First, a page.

Children's experiences during early childhood are critical for their cognitive and socioemotional development, two key dimensions of human capital. However, children from low-income backgrounds often grow up lacking stimulation and basic investments, which leads to developmental deficits that are difficult, if not impossible, to reverse later in life without intervention. The existence of these deficits is a key driver of inequality and contributes to the intergenerational transmission of poverty. In this article, we discuss the framework used in economics to model parental investments and early childhood development and use it as an organizing tool to review some of the empirical evidence on early childhood research. We then present results from various important early childhoods interventions, with an emphasis on developing countries. Bringing these elements together, we draw conclusions on what we have learned and provide some directions for future research.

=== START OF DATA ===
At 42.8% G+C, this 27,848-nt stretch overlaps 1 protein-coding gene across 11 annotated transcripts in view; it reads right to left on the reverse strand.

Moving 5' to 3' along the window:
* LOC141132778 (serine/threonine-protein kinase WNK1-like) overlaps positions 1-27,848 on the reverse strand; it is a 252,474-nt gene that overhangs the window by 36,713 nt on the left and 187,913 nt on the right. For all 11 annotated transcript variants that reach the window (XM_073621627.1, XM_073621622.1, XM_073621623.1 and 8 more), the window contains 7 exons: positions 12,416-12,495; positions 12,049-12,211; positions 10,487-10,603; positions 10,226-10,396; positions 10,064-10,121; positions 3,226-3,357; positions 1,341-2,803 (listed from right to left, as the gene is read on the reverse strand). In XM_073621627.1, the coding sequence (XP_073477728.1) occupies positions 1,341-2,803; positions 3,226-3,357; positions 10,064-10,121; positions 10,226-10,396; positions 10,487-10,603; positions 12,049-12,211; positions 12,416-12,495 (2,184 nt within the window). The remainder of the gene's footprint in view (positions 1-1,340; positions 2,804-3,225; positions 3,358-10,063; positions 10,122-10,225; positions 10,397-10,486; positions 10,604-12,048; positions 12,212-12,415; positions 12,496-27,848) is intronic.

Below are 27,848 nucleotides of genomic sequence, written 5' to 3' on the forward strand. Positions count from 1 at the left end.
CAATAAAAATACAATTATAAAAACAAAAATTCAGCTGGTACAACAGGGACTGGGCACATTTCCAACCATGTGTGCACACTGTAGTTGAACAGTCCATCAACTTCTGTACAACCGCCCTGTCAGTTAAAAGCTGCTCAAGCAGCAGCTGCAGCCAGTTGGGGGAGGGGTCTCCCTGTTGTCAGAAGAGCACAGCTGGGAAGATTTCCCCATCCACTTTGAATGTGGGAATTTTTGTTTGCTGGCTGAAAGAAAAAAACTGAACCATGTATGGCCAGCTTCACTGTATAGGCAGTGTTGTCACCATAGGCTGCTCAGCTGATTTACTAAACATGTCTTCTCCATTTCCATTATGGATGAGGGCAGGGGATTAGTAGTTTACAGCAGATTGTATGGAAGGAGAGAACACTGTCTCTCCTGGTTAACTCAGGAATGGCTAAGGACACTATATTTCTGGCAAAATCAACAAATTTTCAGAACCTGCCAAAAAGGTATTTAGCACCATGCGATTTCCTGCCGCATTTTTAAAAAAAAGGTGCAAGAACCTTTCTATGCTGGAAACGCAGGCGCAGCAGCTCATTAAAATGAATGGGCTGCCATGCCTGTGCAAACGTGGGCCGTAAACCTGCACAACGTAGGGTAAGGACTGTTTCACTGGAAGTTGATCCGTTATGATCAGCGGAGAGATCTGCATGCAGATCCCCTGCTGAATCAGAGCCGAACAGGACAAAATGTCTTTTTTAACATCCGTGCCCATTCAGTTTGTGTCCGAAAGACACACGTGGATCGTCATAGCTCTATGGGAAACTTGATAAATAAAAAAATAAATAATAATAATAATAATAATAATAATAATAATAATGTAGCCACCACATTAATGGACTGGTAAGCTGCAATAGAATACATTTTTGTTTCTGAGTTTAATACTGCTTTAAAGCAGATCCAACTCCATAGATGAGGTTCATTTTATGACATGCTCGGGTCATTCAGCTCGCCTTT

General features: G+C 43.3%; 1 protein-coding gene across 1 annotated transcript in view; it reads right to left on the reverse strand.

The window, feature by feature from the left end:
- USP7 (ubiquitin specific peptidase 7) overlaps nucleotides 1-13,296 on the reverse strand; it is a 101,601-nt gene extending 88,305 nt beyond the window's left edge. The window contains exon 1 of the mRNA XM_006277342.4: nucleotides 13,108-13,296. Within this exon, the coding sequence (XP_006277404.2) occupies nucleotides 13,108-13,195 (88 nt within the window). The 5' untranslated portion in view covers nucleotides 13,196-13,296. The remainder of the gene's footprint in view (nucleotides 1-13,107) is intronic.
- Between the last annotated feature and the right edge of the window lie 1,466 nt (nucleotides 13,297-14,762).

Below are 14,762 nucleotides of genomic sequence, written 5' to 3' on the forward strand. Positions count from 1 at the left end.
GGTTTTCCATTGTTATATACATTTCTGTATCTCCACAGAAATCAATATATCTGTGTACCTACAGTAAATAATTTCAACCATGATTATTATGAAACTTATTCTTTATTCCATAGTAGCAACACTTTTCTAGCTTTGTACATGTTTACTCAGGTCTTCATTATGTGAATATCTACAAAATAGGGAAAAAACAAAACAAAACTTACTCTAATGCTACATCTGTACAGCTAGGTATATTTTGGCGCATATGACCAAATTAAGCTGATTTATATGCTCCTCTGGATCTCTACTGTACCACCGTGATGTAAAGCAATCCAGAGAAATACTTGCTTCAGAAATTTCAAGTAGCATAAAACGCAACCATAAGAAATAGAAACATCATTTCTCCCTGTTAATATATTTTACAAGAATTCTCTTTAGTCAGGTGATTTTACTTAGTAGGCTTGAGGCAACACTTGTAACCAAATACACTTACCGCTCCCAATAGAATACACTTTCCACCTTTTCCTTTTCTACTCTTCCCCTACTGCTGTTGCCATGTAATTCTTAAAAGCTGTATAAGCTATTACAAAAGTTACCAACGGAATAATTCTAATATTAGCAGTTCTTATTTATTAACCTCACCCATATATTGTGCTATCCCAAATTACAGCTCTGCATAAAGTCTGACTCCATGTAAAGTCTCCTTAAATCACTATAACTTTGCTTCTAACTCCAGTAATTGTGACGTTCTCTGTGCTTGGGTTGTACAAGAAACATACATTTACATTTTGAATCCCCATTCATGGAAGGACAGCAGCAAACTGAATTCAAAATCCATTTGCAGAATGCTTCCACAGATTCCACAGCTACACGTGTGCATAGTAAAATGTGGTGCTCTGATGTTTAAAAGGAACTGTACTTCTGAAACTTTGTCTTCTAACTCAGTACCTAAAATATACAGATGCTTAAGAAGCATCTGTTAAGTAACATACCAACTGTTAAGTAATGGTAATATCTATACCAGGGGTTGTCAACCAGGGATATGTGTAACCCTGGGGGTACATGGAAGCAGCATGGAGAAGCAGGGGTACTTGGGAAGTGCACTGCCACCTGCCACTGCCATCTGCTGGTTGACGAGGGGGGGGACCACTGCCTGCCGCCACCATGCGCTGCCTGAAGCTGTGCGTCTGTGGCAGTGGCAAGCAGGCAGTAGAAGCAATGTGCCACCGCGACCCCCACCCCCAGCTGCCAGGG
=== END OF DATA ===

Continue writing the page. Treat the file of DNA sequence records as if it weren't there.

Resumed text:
Attanasio, Orazio, Sarah Cattan, and Costas Meghir. 2022. "Early Childhood Development, Human Capital, and Poverty." Annual Review of Economics 14. https://doi.org/10.1146/annurev-economics-092821-053234.